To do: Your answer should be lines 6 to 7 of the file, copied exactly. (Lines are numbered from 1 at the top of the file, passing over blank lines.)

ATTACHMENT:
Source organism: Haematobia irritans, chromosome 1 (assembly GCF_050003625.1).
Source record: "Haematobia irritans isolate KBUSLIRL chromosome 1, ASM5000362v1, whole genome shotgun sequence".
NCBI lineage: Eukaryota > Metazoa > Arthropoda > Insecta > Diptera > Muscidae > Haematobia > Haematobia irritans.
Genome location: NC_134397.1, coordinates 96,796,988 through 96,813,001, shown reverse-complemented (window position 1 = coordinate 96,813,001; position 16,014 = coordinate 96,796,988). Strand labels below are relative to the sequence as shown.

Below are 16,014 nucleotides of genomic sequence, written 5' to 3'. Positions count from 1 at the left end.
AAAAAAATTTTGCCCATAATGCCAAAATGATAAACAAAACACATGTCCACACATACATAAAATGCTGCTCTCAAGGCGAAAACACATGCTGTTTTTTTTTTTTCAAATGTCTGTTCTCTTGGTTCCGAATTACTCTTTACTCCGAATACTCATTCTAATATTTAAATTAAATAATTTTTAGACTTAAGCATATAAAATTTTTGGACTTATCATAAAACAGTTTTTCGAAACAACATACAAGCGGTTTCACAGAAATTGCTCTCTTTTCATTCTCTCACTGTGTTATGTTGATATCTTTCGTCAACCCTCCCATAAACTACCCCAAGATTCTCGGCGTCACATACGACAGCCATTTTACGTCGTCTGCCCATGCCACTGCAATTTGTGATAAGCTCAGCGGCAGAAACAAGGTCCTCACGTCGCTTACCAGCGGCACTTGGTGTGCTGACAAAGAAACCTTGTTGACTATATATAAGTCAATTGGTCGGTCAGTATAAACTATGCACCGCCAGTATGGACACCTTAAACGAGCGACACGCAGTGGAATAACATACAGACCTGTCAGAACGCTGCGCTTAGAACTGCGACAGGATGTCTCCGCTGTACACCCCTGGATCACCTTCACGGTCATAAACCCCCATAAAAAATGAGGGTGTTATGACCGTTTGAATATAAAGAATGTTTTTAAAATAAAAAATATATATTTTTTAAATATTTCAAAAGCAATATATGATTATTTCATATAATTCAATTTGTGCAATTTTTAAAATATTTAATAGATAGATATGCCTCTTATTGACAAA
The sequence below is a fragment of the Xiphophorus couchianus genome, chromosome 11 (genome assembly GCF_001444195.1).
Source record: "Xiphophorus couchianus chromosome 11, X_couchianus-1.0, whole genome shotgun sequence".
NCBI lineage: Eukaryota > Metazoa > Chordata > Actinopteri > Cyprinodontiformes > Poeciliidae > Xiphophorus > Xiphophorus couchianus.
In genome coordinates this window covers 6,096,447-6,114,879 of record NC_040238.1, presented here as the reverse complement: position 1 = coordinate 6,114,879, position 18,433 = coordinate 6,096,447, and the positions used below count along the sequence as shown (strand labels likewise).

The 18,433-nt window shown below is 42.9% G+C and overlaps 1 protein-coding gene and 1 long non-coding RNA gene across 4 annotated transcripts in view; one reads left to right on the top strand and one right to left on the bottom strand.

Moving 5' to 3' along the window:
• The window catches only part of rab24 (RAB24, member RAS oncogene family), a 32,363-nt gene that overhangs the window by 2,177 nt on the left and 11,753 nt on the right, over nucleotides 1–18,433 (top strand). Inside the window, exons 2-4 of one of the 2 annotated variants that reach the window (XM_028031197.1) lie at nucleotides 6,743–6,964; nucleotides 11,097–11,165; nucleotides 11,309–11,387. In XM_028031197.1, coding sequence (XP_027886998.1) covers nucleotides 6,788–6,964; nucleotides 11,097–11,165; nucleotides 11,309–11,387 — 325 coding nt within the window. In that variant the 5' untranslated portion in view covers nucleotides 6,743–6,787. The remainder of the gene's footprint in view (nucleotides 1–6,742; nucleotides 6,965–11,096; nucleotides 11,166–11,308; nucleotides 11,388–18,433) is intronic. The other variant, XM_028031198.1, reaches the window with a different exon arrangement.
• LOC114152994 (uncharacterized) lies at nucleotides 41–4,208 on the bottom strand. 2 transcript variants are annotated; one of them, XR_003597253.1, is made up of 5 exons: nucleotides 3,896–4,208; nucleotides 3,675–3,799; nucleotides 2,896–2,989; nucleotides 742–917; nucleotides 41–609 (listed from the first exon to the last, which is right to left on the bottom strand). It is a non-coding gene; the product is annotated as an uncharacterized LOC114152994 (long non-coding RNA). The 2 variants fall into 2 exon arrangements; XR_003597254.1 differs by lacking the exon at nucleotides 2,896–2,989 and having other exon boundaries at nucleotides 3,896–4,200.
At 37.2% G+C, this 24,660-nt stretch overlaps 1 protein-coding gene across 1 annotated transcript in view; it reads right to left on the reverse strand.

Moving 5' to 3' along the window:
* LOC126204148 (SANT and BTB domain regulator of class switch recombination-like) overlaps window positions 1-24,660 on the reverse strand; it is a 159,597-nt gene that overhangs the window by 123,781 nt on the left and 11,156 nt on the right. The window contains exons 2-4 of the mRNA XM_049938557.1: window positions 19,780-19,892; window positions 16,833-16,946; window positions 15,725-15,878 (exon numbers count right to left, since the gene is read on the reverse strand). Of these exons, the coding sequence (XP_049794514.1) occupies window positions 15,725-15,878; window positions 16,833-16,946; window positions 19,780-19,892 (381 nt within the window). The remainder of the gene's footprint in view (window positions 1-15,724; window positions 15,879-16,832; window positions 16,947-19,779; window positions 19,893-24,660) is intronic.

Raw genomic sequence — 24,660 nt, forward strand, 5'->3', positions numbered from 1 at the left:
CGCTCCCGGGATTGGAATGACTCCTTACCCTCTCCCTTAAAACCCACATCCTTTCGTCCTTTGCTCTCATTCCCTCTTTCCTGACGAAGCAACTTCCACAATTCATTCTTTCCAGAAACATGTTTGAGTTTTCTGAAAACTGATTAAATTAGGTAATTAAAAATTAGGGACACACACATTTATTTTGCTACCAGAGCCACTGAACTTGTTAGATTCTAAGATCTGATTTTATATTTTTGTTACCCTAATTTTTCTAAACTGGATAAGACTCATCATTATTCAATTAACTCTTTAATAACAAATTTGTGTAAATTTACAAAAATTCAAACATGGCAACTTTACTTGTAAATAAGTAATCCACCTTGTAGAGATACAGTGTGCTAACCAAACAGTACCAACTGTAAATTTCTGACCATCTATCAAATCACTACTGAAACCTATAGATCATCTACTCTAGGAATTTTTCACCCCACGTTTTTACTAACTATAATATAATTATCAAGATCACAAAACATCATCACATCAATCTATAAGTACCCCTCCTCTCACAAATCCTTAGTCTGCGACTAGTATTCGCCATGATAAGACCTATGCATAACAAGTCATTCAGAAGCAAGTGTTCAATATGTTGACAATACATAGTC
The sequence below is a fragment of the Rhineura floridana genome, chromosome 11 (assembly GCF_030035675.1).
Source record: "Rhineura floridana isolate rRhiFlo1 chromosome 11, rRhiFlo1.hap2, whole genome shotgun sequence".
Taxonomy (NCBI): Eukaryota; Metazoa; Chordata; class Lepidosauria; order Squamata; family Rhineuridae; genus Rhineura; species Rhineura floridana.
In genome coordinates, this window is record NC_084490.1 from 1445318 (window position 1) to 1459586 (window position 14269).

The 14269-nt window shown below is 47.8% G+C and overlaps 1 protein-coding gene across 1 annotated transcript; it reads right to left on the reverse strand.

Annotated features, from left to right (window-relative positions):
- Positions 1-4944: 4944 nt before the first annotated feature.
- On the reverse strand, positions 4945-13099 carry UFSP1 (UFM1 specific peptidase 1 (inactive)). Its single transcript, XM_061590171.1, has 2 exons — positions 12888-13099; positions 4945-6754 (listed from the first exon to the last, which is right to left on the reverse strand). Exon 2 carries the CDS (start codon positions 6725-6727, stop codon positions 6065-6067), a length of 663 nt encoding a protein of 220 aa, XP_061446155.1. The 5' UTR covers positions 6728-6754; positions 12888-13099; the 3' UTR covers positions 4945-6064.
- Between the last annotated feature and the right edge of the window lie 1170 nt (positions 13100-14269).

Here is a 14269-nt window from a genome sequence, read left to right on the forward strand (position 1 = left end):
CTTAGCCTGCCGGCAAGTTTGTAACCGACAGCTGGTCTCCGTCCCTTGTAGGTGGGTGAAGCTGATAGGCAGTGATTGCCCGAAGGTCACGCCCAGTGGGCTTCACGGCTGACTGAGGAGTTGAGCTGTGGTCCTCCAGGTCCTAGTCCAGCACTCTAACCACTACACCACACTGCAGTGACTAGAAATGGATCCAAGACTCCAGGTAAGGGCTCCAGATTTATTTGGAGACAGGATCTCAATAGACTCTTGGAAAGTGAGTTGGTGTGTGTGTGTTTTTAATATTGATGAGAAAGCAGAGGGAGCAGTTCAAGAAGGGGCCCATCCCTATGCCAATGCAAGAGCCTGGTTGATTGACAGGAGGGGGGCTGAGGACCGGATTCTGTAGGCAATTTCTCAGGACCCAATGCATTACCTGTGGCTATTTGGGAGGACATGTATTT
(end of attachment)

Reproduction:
AAAAAAATTTTGCCCATAATGCCAAAATGATAAACAAAACACATGTCCACACATACATAAAATGCTGCTCTCAAGGCGAAAACACATGCTGTTTTTTTTTTTTCAAATGTCTGTTCTCTTGGTTCCGAATTACTCTTTACTCCGAATACTCATTCTAATATTTAAATTAAATAATTTTTAGACTTAAGCATATAAAATTTTTGGACTTATCATAAAACAGTTTTTCGAAACAACATACAAGCGGTTTCACAGAAATTGCTCTCTTTTCATTCTCTCACTGTGTTATGTTGATATCTTTCGTCAACCCTCCCATAAACTACCCCAAGATTCTCGGCGTCACATACGACAGCCATTTTACGTCGTCTGCCCATGCCACTGCAATTTGTGATAAGCTCAGCGGCAGAAACAAGGTCCTCACGTCGCTTACCAGCGGCACTTGGTGTGCTGACAAAGAAACCTTGTTGACTATATATAAGTCAATTGGTCGGTCAGTATAAACTATGCACCGCCAGTATGGACACCTTAAACGAGCGACACGCAGTGGAATAACATACAGACCTGTCAGAACGCTGCGCTTAGAACTGCGACAGGATGTCTCCGCTGTACACCCCTGGATCACCTTCACGGTCATAAACCCCCATAAAAAATGAGGGTGTTATGACCGTTTGAATATAAAGAATGTTTTTAAAATAAAAAATATATATTTTTTAAATATTTCAAAAGCAATATATGATTATTTCATATAATTCAATTTGTGCAATTTTTAAAATATTTAATAGATAGATATGCCTCTTATTGACAAA
The sequence below is a fragment of the Xiphophorus couchianus genome, chromosome 11 (genome assembly GCF_001444195.1).